Mali's Fragile Elephant Population at Risk Due to the recent surge of violence in Mali, led by Extremists in the North, the outlook for Mali's Gourma Elephants looks increasingly concerning. Full Article
Kenya: Elephants Risk Extinction Due to Poaching
An interview with Dr. Iain Douglas-Hamilton on the threat to elephants by increased poaching due to the increased demand for ivory. Full Article
Conserving large carnivores: dollars and fence
A new study on the conservation of lions demonstrating the a clear benefit to lion population by the use of fencing to protect both people and wildlife. Full Article
From Elephants’ Mouths, an Illicit Trail to China "The Chinese hold the key to the elephants' future. If things continue the way they are, many countries could lose their elephants altogether."
Iain Douglas-Hamilton, founder of Save the Elephants. Full Article
An Op-Ed in the New York Times about the continued increase in elephants killed for their ivory to fuel China's growing demand. Full Article
Ivory Poaching Threatens ‘Elephant Memory’ The large number of mature and experienced African elephants being killed illegally for their ivory is exposing young surviving elephants to a higher risk of mortality from predation and other risks, wildlife conservationists said today. Full Article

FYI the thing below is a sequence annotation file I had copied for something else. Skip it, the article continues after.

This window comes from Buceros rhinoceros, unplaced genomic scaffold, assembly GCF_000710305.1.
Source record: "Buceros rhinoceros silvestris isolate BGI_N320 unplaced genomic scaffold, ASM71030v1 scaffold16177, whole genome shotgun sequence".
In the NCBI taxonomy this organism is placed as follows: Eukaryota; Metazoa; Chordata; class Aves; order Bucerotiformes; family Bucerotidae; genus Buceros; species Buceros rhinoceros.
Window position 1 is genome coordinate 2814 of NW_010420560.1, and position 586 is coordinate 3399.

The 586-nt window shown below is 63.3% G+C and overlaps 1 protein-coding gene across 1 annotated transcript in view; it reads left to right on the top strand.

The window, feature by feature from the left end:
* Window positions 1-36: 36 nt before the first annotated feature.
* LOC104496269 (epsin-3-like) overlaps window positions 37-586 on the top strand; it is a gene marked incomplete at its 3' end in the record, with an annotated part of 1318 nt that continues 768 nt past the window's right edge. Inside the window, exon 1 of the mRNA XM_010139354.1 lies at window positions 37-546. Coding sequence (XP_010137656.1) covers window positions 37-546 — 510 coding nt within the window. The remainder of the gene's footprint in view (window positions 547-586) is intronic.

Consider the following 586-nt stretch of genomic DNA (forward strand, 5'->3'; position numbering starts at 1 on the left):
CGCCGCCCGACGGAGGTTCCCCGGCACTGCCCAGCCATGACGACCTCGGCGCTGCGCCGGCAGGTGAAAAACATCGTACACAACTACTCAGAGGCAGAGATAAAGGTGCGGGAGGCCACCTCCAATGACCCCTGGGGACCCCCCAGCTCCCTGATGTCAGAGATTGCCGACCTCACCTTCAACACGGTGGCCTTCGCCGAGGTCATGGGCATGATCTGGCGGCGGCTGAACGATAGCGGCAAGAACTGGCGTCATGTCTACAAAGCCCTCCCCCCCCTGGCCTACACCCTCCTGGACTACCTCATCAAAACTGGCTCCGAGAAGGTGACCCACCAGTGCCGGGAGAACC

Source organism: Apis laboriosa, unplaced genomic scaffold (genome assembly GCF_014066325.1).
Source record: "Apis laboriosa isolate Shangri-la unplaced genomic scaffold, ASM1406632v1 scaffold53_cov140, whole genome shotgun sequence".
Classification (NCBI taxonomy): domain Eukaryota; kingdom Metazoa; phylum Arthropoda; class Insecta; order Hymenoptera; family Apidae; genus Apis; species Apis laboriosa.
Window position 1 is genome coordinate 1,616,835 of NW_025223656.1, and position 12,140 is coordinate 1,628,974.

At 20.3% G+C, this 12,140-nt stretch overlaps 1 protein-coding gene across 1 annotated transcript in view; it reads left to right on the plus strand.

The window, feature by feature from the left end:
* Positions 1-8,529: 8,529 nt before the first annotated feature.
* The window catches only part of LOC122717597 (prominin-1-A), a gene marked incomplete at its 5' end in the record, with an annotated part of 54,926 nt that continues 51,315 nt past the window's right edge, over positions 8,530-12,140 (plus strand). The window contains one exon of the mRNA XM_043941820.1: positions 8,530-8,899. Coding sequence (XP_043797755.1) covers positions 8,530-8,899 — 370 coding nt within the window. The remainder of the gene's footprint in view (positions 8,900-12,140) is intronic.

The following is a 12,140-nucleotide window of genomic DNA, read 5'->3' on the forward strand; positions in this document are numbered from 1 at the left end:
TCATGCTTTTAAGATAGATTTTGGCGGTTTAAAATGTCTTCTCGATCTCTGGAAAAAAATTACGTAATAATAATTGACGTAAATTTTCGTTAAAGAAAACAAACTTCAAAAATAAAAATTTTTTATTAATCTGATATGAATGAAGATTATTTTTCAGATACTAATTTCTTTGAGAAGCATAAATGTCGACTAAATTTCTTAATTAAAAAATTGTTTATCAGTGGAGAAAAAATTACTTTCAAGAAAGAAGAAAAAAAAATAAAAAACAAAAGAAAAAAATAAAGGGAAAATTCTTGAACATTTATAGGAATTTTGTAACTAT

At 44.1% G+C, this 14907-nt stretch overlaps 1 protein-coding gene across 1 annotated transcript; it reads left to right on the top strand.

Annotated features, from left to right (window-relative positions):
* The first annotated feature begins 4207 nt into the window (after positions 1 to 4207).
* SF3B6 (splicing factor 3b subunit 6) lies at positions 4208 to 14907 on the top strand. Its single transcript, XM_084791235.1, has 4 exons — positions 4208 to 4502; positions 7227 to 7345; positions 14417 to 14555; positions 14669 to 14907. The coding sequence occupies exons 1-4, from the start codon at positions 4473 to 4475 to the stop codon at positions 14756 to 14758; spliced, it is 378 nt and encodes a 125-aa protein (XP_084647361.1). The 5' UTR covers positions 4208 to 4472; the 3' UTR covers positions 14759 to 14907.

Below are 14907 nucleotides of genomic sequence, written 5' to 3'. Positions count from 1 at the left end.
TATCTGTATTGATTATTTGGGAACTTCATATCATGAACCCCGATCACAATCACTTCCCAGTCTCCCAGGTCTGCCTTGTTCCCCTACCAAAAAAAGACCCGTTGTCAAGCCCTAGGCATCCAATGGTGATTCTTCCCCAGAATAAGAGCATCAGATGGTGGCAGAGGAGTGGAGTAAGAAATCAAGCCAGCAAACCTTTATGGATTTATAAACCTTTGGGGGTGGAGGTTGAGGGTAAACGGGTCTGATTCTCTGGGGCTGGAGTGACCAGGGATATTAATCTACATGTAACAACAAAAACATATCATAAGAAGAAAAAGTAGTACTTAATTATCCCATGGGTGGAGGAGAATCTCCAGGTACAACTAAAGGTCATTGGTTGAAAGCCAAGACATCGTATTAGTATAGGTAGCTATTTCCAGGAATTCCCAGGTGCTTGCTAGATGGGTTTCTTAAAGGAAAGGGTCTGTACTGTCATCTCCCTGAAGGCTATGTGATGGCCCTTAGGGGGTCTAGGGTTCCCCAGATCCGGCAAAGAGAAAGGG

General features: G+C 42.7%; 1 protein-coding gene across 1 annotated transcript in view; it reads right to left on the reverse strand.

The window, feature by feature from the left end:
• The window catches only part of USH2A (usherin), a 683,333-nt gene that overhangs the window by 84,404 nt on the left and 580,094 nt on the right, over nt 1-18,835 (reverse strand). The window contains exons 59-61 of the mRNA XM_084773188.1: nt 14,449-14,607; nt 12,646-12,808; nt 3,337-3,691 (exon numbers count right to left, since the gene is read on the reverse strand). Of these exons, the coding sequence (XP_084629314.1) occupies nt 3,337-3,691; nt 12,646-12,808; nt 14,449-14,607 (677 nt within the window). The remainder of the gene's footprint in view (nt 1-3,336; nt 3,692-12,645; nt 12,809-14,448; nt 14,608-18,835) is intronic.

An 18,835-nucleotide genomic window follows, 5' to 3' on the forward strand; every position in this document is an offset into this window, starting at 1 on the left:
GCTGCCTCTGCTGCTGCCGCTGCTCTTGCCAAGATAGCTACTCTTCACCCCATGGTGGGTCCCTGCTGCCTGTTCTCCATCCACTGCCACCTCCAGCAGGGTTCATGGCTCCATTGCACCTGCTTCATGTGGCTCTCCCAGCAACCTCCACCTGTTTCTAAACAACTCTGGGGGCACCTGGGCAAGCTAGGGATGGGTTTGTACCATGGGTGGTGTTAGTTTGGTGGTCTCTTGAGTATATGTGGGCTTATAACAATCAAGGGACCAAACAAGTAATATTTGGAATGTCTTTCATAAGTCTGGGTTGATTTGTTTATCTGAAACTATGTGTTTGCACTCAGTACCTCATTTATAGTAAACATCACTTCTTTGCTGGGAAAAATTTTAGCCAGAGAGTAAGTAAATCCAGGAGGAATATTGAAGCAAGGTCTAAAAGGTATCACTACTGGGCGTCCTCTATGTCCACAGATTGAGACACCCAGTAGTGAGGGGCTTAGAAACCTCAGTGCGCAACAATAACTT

New report confirms ‘major surge’ in ivory smuggling in 2011 Illegal trade in ivory is at its highest levels in nearly two decades, and 2011 witnessed a ‘major surge’, according to a report released by the Convention on International Trade in Endangered Species of Wild Fauna and Flora (CITES). Full Article
Violence in Mali Threatening Survival of Endangered Elephants
University of British Columbia and Oxford University researchers have revealed the secrets of survival of an endangered population of African elephants in the unforgiving Sahara desert. The animals have the largest migration among elephants, the study finds, but recent violence in Mali may now be putting them at risk. Full article
New Book by Clive Hambler & Susan Canney: Conservation
Further information here. Until 31st December, 20% discount on order here
Mali mobilizes to protect the desert elephants Despite the significant unrest and political turmoil in Mali over the past 7 months, WILD & the International Conservation Fund of Canada (ICFC) are glad to report that our Mali Elephant Project (MEP) has continued to work with the local communities and create a multifaceted response to protect the desert elephants in conjunction with the Mali government. Full Article
Dr. Lucy King talks about her research on BBC radio BBC radio interview about an alarm call elephants produce when threatened by bees. Listen here
Conservationists use new tactics in the battle with poachers
Chinese basketball star Yao Ming is heading an ambitious new initiative to inform affluent Chinese of the effect increased demand for ivory in China is having on elephant numbers. Full Article